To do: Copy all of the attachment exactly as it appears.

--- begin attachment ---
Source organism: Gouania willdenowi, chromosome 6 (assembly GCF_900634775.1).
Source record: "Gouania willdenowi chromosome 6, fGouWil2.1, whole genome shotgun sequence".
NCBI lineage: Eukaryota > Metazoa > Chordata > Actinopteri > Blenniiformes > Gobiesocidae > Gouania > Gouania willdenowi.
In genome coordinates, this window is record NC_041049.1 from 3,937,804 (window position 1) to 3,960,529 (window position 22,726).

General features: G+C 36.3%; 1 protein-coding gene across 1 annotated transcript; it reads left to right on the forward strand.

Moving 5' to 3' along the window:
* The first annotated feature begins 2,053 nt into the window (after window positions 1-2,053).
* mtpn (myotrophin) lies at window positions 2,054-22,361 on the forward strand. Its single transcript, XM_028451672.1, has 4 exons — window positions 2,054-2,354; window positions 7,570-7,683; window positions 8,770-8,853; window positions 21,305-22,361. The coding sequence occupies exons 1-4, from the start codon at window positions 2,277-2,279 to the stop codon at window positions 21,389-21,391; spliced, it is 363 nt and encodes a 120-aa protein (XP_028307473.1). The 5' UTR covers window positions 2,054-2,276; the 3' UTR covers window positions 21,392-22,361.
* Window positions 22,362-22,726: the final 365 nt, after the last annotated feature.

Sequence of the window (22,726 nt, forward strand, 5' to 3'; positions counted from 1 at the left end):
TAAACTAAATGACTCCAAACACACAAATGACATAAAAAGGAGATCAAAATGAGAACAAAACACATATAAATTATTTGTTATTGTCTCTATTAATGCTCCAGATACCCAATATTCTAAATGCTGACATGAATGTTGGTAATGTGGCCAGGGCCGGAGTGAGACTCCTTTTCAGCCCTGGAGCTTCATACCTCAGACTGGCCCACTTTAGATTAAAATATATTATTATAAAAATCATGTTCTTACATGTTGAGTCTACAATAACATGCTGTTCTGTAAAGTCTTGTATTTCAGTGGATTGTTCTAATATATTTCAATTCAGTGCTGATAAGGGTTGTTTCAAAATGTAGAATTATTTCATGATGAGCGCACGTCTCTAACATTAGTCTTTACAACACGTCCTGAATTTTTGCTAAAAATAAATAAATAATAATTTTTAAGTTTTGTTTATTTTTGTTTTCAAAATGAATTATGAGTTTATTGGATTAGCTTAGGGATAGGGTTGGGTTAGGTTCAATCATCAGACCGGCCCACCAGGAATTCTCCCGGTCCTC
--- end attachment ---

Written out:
Source organism: Gouania willdenowi, chromosome 6 (assembly GCF_900634775.1).
Source record: "Gouania willdenowi chromosome 6, fGouWil2.1, whole genome shotgun sequence".
NCBI lineage: Eukaryota > Metazoa > Chordata > Actinopteri > Blenniiformes > Gobiesocidae > Gouania > Gouania willdenowi.
In genome coordinates, this window is record NC_041049.1 from 3,937,804 (window position 1) to 3,960,529 (window position 22,726).

General features: G+C 36.3%; 1 protein-coding gene across 1 annotated transcript; it reads left to right on the forward strand.

Moving 5' to 3' along the window:
* The first annotated feature begins 2,053 nt into the window (after window positions 1-2,053).
* mtpn (myotrophin) lies at window positions 2,054-22,361 on the forward strand. Its single transcript, XM_028451672.1, has 4 exons — window positions 2,054-2,354; window positions 7,570-7,683; window positions 8,770-8,853; window positions 21,305-22,361. The coding sequence occupies exons 1-4, from the start codon at window positions 2,277-2,279 to the stop codon at window positions 21,389-21,391; spliced, it is 363 nt and encodes a 120-aa protein (XP_028307473.1). The 5' UTR covers window positions 2,054-2,276; the 3' UTR covers window positions 21,392-22,361.
* Window positions 22,362-22,726: the final 365 nt, after the last annotated feature.

Sequence of the window (22,726 nt, forward strand, 5' to 3'; positions counted from 1 at the left end):
TAAACTAAATGACTCCAAACACACAAATGACATAAAAAGGAGATCAAAATGAGAACAAAACACATATAAATTATTTGTTATTGTCTCTATTAATGCTCCAGATACCCAATATTCTAAATGCTGACATGAATGTTGGTAATGTGGCCAGGGCCGGAGTGAGACTCCTTTTCAGCCCTGGAGCTTCATACCTCAGACTGGCCCACTTTAGATTAAAATATATTATTATAAAAATCATGTTCTTACATGTTGAGTCTACAATAACATGCTGTTCTGTAAAGTCTTGTATTTCAGTGGATTGTTCTAATATATTTCAATTCAGTGCTGATAAGGGTTGTTTCAAAATGTAGAATTATTTCATGATGAGCGCACGTCTCTAACATTAGTCTTTACAACACGTCCTGAATTTTTGCTAAAAATAAATAAATAATAATTTTTAAGTTTTGTTTATTTTTGTTTTCAAAATGAATTATGAGTTTATTGGATTAGCTTAGGGATAGGGTTGGGTTAGGTTCAATCATCAGACCGGCCCACCAGGAATTCTCCCGGTCCTC